A co-creation centre for accessible rehabilitation technology

Kerr, Andy and Grealy, Madeleine Ann and Kuschmann, Anja and Rutherford, Rosie and Rowe, Philip (2022) A co-creation centre for accessible rehabilitation technology. Frontiers in Rehabilitation Sciences: Translational Research in Rehabilitation, 2. 820929. (https://doi.org/10.3389/fresc.2021.820929)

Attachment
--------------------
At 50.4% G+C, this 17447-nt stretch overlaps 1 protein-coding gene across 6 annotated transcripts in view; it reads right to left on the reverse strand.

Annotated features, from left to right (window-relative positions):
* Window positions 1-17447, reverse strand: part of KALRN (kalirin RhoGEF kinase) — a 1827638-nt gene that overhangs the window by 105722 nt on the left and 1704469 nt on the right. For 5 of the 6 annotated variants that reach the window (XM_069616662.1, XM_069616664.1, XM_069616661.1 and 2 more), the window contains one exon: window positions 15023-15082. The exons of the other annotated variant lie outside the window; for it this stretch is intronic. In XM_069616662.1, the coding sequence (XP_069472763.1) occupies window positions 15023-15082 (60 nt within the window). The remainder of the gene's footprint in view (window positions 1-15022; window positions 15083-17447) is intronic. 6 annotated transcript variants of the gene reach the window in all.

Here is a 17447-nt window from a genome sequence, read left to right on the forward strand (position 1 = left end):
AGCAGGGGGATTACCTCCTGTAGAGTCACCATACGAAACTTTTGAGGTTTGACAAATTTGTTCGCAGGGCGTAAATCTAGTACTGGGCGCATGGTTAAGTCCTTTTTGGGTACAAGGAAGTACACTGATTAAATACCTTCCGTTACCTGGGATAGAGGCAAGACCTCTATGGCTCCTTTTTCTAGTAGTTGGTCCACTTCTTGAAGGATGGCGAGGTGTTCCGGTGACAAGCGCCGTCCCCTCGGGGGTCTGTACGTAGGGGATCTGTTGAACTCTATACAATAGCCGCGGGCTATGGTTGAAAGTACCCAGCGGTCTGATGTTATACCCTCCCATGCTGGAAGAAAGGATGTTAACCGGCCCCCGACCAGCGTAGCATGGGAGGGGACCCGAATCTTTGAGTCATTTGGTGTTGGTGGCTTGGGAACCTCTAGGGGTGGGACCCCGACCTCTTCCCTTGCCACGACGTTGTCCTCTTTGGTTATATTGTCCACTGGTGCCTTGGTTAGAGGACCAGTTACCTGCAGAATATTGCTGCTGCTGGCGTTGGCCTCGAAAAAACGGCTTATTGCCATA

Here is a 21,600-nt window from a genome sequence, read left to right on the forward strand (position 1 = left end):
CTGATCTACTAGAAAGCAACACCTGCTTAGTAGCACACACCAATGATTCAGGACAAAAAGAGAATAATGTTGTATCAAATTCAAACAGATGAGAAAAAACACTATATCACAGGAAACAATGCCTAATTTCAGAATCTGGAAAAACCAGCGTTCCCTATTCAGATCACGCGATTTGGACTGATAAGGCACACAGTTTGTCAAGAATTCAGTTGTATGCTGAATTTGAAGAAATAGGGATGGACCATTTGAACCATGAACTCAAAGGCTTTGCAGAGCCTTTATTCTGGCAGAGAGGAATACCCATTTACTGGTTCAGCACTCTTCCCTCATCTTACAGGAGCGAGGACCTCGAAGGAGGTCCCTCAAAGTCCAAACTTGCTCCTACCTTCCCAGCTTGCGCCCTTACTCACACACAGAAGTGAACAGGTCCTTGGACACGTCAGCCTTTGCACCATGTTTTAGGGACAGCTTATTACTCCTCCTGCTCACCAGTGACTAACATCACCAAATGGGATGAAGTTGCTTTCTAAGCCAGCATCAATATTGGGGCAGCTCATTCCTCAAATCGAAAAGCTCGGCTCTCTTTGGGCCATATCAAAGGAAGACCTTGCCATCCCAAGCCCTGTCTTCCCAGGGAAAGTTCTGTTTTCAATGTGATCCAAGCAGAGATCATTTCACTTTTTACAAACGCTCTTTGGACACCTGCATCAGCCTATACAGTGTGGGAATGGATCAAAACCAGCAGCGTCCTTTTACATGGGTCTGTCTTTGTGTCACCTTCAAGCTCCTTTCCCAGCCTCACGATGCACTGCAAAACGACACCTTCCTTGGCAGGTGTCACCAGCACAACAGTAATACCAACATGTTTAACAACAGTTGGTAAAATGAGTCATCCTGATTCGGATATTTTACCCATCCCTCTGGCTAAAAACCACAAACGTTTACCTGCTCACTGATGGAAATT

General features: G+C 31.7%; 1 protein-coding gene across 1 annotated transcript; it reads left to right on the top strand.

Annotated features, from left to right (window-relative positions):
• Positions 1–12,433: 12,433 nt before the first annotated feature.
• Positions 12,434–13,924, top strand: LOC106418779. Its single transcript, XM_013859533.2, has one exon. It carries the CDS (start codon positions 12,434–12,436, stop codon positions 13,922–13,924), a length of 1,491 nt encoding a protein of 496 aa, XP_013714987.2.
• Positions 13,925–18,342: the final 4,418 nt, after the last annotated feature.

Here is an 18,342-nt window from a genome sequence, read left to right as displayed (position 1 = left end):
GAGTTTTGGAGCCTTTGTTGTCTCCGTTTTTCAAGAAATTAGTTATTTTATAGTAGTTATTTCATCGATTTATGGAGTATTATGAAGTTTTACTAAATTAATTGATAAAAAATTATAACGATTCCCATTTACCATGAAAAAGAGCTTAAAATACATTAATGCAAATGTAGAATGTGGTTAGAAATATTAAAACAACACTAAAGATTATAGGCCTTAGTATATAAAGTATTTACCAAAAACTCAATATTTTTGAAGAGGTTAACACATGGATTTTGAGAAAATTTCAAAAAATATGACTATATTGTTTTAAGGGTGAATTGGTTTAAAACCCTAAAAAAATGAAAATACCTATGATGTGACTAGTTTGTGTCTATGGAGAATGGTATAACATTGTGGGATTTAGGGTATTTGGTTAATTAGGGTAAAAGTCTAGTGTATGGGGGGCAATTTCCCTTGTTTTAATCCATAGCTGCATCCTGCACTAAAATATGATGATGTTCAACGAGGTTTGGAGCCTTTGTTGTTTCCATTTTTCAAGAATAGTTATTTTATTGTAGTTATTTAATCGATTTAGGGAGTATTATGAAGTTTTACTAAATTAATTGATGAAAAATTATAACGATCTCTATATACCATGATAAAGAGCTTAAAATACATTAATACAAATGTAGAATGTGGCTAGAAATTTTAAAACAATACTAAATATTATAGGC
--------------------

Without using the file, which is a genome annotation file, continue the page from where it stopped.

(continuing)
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Background: The prevalence of disabling conditions is increasing globally. Rehabilitation improves function and quality of life across many conditions, particularly when applied intensively. The limited workforce, however, cannot deliver evidence-based intensive rehabilitation. By providing individuals with the tools for self- rehabilitation, technology helps bridge the gap between evidence and practise. Few people, however, can access rehabilitation technology. Barriers such as cost, training, education, portability and poor design stand in the way of equitable access. Our group of engineers and researchers have established a centre dedicated to developing accessible technology through close, frequent engagement with users and industry. Methods: The centre employs a co-creation model, coupling engineering and science with user experience and industrial partnerships to develop accessible technology and associated processes. Due to the complexity and size of the challenge the initial focus is stroke. Recruited through a medical charity, participants, with a wide range of disabilities, use prototype and commercial technology during an 8-week rehabilitation programme with supervision from health professionals. The centre includes de-weighting systems, neurostimulation, virtual reality, treadmills, bespoke rehab games, communication apps, powered exercise equipment and gamified resistance equipment. Standard outcome measures (International Classification of Functioning, Disability and Health) are recorded before, during, immediately after, and 3 months after the intervention and used in combination with an interview to design the initial rehabilitation programme, which is reviewed fortnightly. Qualitative methods (surveys and interviews) are used to capture personal experiences of the programme and individual technology and an advisory group of stroke survivors help interpret outcomes to feed into the technology design process. Ethical approval has been granted for a pilot cohort study with stroke survivors, which is currently underway (01/09/2021–31/12/2021) investigating acceptability and feasibility, due to report findings in 2022. Discussion: Through partnerships, research collaborations and a co-creation model a new centre dedicated to the development of accessible rehabilitation technology has been launched and currently undergoing acceptability and feasibility testing with stroke survivors. The centre, through its close engagement with users and industry, has the potential to transform the way rehabilitation technology is developed and help revolutionise the way rehabilitation is delivered.